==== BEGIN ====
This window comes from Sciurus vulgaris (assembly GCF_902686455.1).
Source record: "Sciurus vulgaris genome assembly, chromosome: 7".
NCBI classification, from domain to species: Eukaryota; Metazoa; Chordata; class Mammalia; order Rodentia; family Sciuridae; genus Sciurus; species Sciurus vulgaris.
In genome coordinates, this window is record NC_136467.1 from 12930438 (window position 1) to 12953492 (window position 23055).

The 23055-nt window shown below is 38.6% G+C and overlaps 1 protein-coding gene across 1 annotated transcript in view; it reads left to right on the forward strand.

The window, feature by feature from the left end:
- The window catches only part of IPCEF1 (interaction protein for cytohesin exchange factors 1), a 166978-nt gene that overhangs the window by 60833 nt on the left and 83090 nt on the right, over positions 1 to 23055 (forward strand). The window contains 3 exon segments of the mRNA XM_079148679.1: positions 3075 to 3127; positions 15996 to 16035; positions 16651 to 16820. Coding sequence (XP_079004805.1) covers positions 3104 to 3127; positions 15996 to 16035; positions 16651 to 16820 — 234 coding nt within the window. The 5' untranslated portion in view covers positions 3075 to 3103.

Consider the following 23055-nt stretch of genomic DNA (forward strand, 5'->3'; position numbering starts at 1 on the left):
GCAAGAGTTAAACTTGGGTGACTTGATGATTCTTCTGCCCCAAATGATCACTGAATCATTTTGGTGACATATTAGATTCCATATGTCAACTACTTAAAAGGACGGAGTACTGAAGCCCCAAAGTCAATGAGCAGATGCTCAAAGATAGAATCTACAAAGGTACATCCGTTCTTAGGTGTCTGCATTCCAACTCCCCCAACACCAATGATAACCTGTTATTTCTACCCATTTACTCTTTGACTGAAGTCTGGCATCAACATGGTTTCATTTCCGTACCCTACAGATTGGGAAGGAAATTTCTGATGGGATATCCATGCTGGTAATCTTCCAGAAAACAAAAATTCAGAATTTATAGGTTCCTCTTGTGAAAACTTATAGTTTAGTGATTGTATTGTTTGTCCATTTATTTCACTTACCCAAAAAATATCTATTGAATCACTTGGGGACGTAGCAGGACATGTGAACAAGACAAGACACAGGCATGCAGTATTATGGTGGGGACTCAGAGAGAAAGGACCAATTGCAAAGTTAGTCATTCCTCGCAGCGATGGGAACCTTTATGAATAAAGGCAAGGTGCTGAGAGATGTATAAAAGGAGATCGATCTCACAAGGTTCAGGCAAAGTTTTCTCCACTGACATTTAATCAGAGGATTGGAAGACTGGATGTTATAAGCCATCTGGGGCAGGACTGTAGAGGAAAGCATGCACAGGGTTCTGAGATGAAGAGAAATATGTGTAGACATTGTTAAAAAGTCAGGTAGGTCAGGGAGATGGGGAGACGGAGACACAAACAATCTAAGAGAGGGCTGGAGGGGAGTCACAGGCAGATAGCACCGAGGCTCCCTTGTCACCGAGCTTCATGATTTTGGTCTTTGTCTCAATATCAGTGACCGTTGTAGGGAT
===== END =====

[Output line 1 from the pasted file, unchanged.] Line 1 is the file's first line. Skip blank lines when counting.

This window comes from Sciurus vulgaris (assembly GCF_902686455.1).